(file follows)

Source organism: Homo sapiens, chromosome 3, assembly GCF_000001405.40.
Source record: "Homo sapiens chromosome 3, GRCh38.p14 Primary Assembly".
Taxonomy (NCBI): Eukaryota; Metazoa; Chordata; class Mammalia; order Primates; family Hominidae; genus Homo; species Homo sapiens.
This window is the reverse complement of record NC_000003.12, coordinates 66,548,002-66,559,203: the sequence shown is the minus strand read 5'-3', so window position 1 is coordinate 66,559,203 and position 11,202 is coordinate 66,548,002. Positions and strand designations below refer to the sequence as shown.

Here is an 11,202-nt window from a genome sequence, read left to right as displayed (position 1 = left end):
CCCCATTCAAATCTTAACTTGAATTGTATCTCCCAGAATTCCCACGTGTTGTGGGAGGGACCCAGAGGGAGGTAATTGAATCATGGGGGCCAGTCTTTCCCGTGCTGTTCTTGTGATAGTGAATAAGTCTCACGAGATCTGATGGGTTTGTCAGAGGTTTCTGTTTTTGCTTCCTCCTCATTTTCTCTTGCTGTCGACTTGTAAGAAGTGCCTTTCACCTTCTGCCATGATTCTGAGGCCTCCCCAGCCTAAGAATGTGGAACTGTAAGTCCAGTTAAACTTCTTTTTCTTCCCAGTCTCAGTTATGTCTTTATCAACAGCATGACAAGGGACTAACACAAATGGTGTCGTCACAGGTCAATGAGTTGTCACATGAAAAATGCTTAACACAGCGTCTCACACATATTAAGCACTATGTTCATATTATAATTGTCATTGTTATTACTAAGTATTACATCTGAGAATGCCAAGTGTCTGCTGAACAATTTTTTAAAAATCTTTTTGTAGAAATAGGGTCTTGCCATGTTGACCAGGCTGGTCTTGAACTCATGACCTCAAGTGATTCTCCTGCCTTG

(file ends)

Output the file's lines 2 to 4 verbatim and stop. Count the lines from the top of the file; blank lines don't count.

Source record: "Homo sapiens chromosome 3, GRCh38.p14 Primary Assembly".
Taxonomy (NCBI): Eukaryota; Metazoa; Chordata; class Mammalia; order Primates; family Hominidae; genus Homo; species Homo sapiens.
This window is the reverse complement of record NC_000003.12, coordinates 66,548,002-66,559,203: the sequence shown is the minus strand read 5'-3', so window position 1 is coordinate 66,559,203 and position 11,202 is coordinate 66,548,002. Positions and strand designations below refer to the sequence as shown.